“Life’s like a play; it’s not the length but the excellence of the acting that matters,” said the Roman philosopher Seneca. Actor Kirk Douglas can claim both a long life and excellence in 90 films. This was highlighted at the recent Santa Barbara International Film Festival (SBIFF) when Douglas received an award in his name for Excellence in Film. It will be given annually to other deserving actors.

Santa Barbara’s version of Hollywood glamour abounded at the Bacara Resort as celebs and fans descended the outdoor staircase and stepped onto the red carpet while cameras flashed, “Look this way, please. This way!” Walking the carpet with Douglas was his lovely wife, Anne. Tuxedoed and gowned, the guests’ jewels were flashing and wine glasses clinking while everyone mingled on the sunny terrace. Son Peter Douglas and wife, Lisa, joined dad for his special night. Gena Rowlands, who was there to present Kirk his award, told me, “My second movie, Lonely are the Brave, was with Kirk in l962. He said it was one of his favorites. My last movie is French, Paris I Love You, and will be released in the United States in 2007.” Don Crichton, who was a lead dancer on Carol Burnett’s TV show years ago, escorted the comedienne to the gala. Another local attending was actor Christopher Lloyd with Lisa Loiacono. Academy Award-winning director Andy Davis came with wife, Adrianne. Former Mayor of Los Angeles Richard Riordan was there to support Douglas as well.

The guests took their seats in the ballroom, whose walls were lit by a pattern of midnight blue. Beside me were former Mayor Hal Conklin and the publishers of the CASA newspaper, Kerry Methner and Mark Whitehurst, along with songwriter Jeff Barry and wife, Nancy, who is by the way not only pretty, but also talented. She impressed me. “Besides the eleven-year-old twins, I design and make my own ball gowns for competitive dance,” she told me.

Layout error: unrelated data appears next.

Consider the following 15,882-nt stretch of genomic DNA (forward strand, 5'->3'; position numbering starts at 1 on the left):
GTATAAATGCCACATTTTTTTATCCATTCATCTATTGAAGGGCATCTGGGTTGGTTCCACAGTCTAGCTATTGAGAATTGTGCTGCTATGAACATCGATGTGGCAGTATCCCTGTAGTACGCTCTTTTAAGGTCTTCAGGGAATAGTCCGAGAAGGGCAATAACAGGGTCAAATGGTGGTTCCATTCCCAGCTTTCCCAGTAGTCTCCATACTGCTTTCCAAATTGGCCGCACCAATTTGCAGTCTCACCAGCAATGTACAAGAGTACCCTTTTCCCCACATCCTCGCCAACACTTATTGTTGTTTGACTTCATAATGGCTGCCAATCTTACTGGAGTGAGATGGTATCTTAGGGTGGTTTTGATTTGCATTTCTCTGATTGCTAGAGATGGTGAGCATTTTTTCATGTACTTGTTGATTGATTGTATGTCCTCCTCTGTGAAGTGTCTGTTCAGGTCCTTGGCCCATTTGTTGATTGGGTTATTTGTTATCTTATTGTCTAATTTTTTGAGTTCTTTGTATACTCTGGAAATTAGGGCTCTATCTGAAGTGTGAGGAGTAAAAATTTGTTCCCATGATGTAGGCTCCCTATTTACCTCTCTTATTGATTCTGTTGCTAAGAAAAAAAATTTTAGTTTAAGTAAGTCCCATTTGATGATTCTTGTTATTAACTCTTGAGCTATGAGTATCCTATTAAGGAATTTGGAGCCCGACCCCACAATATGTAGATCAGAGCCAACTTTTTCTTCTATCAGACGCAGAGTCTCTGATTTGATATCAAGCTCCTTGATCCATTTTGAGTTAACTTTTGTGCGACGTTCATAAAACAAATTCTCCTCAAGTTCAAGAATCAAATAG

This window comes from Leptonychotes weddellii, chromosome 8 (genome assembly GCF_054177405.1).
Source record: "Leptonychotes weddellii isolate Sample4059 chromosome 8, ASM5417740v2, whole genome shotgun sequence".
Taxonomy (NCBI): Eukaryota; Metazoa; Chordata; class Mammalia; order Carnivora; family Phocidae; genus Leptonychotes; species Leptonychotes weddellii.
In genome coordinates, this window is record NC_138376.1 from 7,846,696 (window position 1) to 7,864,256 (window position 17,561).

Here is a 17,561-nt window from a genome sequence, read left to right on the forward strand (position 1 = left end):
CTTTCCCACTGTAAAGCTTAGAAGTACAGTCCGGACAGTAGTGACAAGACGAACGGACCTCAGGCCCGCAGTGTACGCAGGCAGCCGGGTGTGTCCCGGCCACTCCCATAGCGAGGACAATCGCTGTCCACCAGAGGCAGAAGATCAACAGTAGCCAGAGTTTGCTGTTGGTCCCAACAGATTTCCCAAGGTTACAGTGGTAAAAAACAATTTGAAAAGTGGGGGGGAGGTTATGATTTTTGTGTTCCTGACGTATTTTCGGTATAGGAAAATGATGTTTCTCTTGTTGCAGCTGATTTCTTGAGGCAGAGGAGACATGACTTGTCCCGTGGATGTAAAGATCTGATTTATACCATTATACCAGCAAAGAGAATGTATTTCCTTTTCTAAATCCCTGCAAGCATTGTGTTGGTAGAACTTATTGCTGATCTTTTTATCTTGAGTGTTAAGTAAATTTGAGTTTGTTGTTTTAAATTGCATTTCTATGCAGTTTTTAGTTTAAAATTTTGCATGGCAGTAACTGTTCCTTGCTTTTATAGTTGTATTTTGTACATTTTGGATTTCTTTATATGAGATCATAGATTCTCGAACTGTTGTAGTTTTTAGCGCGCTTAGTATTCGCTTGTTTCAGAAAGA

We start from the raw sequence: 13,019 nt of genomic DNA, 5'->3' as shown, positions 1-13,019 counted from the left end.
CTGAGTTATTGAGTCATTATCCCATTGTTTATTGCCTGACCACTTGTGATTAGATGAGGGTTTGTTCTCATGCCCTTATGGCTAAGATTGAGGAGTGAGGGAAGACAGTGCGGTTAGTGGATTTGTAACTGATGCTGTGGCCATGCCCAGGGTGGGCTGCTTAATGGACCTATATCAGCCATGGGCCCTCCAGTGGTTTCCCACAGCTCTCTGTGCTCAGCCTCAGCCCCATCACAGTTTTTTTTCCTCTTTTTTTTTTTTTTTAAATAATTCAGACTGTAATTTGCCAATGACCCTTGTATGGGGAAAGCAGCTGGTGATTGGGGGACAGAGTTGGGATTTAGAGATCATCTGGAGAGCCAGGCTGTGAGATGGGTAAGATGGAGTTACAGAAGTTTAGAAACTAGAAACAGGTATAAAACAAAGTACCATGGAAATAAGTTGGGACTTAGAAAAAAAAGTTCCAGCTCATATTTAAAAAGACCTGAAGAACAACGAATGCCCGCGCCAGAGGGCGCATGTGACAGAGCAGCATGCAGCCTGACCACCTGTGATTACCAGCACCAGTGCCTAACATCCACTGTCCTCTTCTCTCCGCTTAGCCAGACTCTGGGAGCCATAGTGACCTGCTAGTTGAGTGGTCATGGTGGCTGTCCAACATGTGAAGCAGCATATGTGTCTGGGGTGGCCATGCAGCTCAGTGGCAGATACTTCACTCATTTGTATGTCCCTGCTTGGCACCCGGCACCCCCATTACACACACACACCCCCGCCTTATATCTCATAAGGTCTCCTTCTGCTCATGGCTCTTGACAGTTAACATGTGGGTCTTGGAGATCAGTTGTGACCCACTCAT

After dinner there was a film montage and a message from Michael Douglas, who was wrapping up a movie in Europe and couldn’t be there. President of the SBIFF Board of Directors Jeffrey Barbakow and vice president Kyle Brace spoke. Board member Bob Hatch was remembered in loving memory and thanks was given to his widow, Linda, for her support. Executive director Roger Durling told the audience, “My knees were shaking when I talked to Kirk about the award. He replied, ‘What took you so bleeping long to honor me?’” The Festival has been around 22 years.

Rowlands presented the award to Kirk, who proceeded to joke about his stroke. “After the stroke I talk more than before,” he said. “Now when I speak (because it’s more difficult), they think I’m going to say something important. I appreciate this award very much.”

Smith’s Legacy

Architect George Washington Smith built a wide swath through Montecito and its surroundings during his short 11-year career in the 1920s. In recognition for his contribution to architecture, the Casa del Herrero (one of his designs) Foundation gave an award in Smith’s name to two citizens who have contributed to the preservation of our cultural and historical heritage – David Myrick and Alice Van de Water.

As we walked into the Casa motor court (no cars allowed since one plowed into the tile fountain a few years back), we were handed a glass of champagne. Going through the house into the loggia and back gardens made me think what it was like when the Steedmans lived there from 1925 on with a dozen gardeners, maids, a butler, a chauffeur, a cook and more. Today no one will come if you pull the tapestry rope in each room for service and the grounds are kept beautiful by only two devoted gardeners – Sergio Martinez and Jose Aguilar.